Research Article: HrpA, an RNA Helicase Involved in RNA Processing, Is Required for Mouse Infectivity and Tick Transmission of the Lyme Disease Spirochete

Date Published: December 19, 2013

Publisher: Public Library of Science

Author(s): Aydan Salman-Dilgimen, Pierre-Olivier Hardy, Justin D. Radolf, Melissa J. Caimano, George Chaconas, D. Scott Samuels.


The Lyme disease spirochete Borrelia burgdorferi must differentially express genes and proteins in order to survive in and transit between its tick vector and vertebrate reservoir. The putative DEAH-box RNA helicase, HrpA, has been recently identified as an addition to the spirochete’s global regulatory machinery; using proteomic methods, we demonstrated that HrpA modulates the expression of at least 180 proteins. Although most bacteria encode an HrpA helicase, RNA helicase activity has never been demonstrated for HrpAs and the literature contains little information on the contribution of this protein to bacterial physiology or pathogenicity. In this work, we report that B. burgdorferi HrpA has RNA-stimulated ATPase activity and RNA helicase activity and that this enzyme is essential for both mammalian infectivity by syringe inoculation and tick transmission. Reduced infectivity of strains carrying mutations in the ATPase and RNA binding motif mutants suggests that full virulence expression requires both ATPase and coupled helicase activity. Microarray profiling revealed changes in RNA levels of two-fold, or less in an hrpA mutant versus wild-type, suggesting that the enzyme functions largely or exclusively at the post-transcriptional level. In this regard, northern blot analysis of selected gene products highly regulated by HrpA (bb0603 [p66], bba74, bb0241 [glpK], bb0242 and bb0243 [glpA]) suggests a role for HrpA in the processing and translation of transcripts. In addition to being the first demonstration of RNA helicase activity for a bacterial HrpA, our data indicate that the post-transcriptional regulatory functions of this enzyme are essential for maintenance of the Lyme disease spirochete’s enzootic cycle.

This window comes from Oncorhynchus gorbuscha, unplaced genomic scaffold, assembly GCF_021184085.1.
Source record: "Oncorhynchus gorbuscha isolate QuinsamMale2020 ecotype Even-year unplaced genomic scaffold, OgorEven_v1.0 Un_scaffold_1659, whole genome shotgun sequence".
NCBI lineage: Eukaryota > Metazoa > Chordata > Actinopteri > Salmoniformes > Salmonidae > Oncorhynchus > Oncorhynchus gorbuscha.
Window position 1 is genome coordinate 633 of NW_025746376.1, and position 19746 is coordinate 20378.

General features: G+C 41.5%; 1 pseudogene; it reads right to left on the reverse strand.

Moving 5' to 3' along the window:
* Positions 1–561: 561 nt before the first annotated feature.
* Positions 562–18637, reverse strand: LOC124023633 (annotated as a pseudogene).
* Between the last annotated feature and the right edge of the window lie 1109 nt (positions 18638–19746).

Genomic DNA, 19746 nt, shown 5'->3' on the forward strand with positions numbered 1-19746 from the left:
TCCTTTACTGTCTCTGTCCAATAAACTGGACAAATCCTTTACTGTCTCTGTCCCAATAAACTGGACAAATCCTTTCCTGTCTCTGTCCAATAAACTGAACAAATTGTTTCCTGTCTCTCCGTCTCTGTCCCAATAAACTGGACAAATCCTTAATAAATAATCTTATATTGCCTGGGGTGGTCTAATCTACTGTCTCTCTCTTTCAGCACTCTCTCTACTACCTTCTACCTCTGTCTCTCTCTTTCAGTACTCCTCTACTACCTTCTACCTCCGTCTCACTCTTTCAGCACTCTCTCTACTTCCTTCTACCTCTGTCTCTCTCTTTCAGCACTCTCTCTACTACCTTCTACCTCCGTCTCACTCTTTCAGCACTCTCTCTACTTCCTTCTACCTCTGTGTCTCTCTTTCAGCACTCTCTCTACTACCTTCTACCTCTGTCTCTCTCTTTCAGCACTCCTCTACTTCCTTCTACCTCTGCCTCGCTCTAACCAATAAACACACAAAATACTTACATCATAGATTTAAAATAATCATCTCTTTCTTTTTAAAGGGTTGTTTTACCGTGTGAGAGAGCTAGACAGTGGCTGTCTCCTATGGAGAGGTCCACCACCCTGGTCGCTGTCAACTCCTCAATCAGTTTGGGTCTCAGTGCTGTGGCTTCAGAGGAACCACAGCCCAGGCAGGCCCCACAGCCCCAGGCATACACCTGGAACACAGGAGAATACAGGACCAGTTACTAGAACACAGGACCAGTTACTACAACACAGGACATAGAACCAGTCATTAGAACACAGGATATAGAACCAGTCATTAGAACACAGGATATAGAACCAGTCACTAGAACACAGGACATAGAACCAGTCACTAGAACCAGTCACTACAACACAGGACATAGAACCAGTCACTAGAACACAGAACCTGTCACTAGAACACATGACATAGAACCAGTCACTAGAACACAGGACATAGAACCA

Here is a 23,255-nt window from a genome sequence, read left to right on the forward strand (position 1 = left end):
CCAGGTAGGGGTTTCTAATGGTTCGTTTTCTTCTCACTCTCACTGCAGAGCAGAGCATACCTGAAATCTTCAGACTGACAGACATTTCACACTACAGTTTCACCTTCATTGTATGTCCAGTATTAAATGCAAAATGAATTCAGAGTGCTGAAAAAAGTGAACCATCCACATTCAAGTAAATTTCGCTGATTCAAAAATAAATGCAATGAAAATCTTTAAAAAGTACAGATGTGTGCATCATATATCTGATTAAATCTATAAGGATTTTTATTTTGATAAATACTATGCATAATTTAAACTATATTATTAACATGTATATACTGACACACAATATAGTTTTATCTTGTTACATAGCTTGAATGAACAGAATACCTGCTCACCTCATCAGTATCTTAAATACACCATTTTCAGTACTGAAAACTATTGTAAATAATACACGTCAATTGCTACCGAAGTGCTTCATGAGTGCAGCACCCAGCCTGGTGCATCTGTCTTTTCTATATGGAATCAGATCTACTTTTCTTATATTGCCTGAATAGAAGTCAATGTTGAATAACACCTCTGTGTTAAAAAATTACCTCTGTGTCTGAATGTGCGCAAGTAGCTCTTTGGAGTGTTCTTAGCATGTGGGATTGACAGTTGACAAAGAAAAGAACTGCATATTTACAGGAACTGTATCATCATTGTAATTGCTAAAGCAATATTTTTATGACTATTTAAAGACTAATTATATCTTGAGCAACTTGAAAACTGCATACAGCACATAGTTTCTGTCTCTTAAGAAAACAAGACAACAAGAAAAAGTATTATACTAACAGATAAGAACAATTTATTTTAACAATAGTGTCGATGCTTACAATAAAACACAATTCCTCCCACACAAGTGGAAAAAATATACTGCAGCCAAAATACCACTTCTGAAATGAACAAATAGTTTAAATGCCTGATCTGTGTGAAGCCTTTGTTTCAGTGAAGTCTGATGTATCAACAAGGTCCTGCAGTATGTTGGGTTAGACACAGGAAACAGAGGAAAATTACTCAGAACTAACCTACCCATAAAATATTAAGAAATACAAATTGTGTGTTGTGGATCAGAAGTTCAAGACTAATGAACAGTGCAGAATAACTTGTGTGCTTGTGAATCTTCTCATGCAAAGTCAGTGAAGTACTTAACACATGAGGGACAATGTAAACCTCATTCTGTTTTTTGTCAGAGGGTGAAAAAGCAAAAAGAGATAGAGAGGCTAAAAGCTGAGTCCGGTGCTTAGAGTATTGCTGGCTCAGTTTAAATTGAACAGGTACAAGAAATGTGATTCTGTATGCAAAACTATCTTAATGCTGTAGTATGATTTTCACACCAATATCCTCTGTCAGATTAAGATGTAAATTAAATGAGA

Partial Text

Lyme borreliosis is the most prevalent vector-transmitted disease in the northern hemisphere and has a significant impact on human health (see [1], [2]). The disease is caused by the spirochete Borrelia burgdorferi and related species. B. burgdorferi is maintained in nature by a complex enzootic cycle that involves ticks as vectors and vertebrate animals as reservoir hosts. Survival in the very disparate arthropod and animal environments demands changes in the expression of numerous genes in a precise manner [1], [3], [4]. The primary global regulators for these differentially-expressed genes are the alternative sigma factors RpoN and RpoS, which substitute for RpoD (σ70) in the RNA polymerase holoenzyme to effect transcription in response to environmental signals perceived during tick transmission and the mammalian phase of the enzootic cycle [5], [6], [7]. Other players in the RpoN-RpoS pathway are the response regulatory protein Rrp2 [8], [9], [10], [11] and the Fur/PerR ortholog, BosR [12], [13].




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